Who knows if this might’ve worked in a Jason Bourne free world but, as it stands (alongside Taken and a dozen other fallow pretenders), it’s just so much noise. So bad ass was Bourne that he has managed to kill every other action hero before they’re even written. And while the Equaliser is a pre-existing character and, originally, a much more interesting one, his 21st Century incarnation was never going to be anything but another guy with a “very specific [and very, very boring] skill set”. Comparisons with Bourne just serve to accentuate their inescapable blandness. And by the way, that skill set here includes a very lethal but unintentionally amusing use of DIY tools. That would be neither here nor there but Chloë Grace Moretz’ under-utilised presence as the hooker with the heart of gold might just confuse some into thinking that Denzel’s “DIY-Man” is part of some unauthorised Kick Ass sequel.
Of course, Denzel is nonetheless Denzel and his natural burning charisma makes this movie just about bearable. In fact, if The Equaliser does anything, it stands as testimony to the strength of that charisma because Washington isn’t even trying here. Granted there’s not much of a script to try with but this movie is a continuation of the type of cruise control/paycheck mode that has defined his career since Training Day. Fuqua was the director behind that one too but he had David Ayer’s boiling screenplay to work off. All he’s armed with here is that slow motion button and the predictability of a climactic showdown in the rain. Well under a sprinkler system – just so long as we get a close up of the hero’s face wet with victory and with the water very, very slowly dripping off it. You know, so as to emphasise the magnitude of the moment.
Rating: The Good – 68.4 Genre: Action Duration: 133 mins Director: Brad Bird Stars: Tom Cruise, Jeremy Renner, Simon Pegg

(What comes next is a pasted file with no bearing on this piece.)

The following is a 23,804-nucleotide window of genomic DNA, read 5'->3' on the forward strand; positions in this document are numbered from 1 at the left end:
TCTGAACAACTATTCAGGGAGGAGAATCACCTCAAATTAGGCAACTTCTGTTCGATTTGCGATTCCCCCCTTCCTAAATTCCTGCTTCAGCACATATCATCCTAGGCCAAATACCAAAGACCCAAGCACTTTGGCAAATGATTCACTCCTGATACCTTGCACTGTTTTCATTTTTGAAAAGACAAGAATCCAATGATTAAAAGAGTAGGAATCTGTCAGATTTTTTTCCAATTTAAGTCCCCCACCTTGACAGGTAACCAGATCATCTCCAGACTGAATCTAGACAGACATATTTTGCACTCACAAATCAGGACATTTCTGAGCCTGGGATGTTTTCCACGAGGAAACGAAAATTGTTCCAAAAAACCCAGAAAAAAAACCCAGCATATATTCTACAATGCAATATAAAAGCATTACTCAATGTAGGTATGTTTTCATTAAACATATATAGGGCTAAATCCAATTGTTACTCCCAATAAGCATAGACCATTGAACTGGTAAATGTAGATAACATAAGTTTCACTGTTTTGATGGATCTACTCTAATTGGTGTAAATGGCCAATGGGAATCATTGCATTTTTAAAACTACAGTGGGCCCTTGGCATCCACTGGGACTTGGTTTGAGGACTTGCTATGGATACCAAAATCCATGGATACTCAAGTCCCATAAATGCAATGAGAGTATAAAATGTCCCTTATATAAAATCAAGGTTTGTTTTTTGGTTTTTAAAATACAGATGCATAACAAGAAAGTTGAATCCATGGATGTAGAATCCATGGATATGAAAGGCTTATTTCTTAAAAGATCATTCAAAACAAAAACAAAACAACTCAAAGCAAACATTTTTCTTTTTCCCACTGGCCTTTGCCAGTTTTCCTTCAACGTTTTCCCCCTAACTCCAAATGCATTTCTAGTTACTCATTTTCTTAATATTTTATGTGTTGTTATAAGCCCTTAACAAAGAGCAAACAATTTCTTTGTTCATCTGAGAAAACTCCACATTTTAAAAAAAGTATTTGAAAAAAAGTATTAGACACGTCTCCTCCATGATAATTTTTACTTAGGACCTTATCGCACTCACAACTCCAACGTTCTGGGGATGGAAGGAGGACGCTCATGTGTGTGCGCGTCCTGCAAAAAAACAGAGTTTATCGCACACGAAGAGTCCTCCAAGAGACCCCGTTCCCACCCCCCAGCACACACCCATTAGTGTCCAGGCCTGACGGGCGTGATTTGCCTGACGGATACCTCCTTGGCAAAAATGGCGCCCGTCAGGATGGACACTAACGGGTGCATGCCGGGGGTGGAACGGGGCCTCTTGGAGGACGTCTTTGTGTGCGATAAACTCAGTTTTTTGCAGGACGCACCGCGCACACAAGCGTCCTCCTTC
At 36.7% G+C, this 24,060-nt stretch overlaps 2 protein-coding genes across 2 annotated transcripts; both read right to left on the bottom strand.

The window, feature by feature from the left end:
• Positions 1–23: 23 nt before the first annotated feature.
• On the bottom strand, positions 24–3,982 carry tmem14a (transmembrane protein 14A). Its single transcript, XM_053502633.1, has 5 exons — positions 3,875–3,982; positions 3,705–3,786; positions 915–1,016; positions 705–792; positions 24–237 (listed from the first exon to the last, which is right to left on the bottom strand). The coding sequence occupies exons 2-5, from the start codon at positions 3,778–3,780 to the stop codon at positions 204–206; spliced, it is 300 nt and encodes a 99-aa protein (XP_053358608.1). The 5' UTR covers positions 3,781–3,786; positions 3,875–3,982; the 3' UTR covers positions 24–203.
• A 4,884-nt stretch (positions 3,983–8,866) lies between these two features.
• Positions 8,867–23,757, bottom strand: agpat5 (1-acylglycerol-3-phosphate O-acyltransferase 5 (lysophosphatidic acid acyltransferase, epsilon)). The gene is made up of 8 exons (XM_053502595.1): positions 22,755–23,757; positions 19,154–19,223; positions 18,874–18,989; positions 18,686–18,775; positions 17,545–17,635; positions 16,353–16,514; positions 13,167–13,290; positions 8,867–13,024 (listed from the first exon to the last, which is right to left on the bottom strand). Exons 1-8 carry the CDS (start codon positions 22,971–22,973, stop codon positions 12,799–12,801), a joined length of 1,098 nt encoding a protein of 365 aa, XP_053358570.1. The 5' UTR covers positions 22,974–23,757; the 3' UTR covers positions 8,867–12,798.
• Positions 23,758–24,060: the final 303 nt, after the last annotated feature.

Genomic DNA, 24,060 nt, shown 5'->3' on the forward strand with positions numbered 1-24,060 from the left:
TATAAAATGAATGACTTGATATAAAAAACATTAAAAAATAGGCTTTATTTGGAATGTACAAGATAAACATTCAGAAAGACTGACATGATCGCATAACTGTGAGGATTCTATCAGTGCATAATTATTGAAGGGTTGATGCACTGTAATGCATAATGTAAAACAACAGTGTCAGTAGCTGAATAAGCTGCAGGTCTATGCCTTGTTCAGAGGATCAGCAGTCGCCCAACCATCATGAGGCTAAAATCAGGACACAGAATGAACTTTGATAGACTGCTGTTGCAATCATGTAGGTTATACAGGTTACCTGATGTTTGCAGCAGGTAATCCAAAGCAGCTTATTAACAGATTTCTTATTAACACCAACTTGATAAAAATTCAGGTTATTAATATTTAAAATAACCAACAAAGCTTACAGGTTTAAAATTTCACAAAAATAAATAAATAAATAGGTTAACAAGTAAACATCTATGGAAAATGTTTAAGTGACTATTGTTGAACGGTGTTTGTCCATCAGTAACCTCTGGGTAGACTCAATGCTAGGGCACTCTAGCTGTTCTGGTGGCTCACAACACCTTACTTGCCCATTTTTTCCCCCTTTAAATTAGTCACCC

Tom Cruise takes charge of his IMF team on its fourth cinematic outing and despite its watery plot, there’s enough thrills and cleverly worked out set pieces to justify its existence. Joined by Jeremy Renner, Simon Pegg, and Paula Patton as he tracks down a “nuclear terrorist” bent on destroying most of the world, this adventure whisks us around the near east from Moscow to Dubai to India in one breathless sequence after another. Brad Bird’s installment isn’t going to incur much in the way of second or third viewings but the cast are just engaging enough to compensate for yet another generic bad guy and over-familiar plot. One would think the impossible mission scenario would offer a variety of jeopardising circumstances and, to be fair, such is the tradition since De Palma’s original big screen adaptation (and before). However, the plot to this one was grabbed straight off the shelf marked “Stock Plot: 21st Century Action Movie”. What’s even more unforgivable is that despite the franchise’s history of wonderfully colourful and nefarious bad guys – from John Voight’s reptilian traitor to Philip Seymour Hoffman’s terrifying arms dealer – writers Josh Applebaum and Andre Nemec serve up an even blander villain. Ultimately that, even more than the story, is the great let down here. Thankfully, a back to form Cruiser is on hand to elevate things and his scaling of the world’s tallest building not to mention the accompanying caper set inside it is a peach.
Rating: The Ugly – 60 Genre: Action, Fantasy Duration: 110 mins Director: Timur Bekmambetov Stars: Angelina Jolie, James McAvoy, Morgan Freeman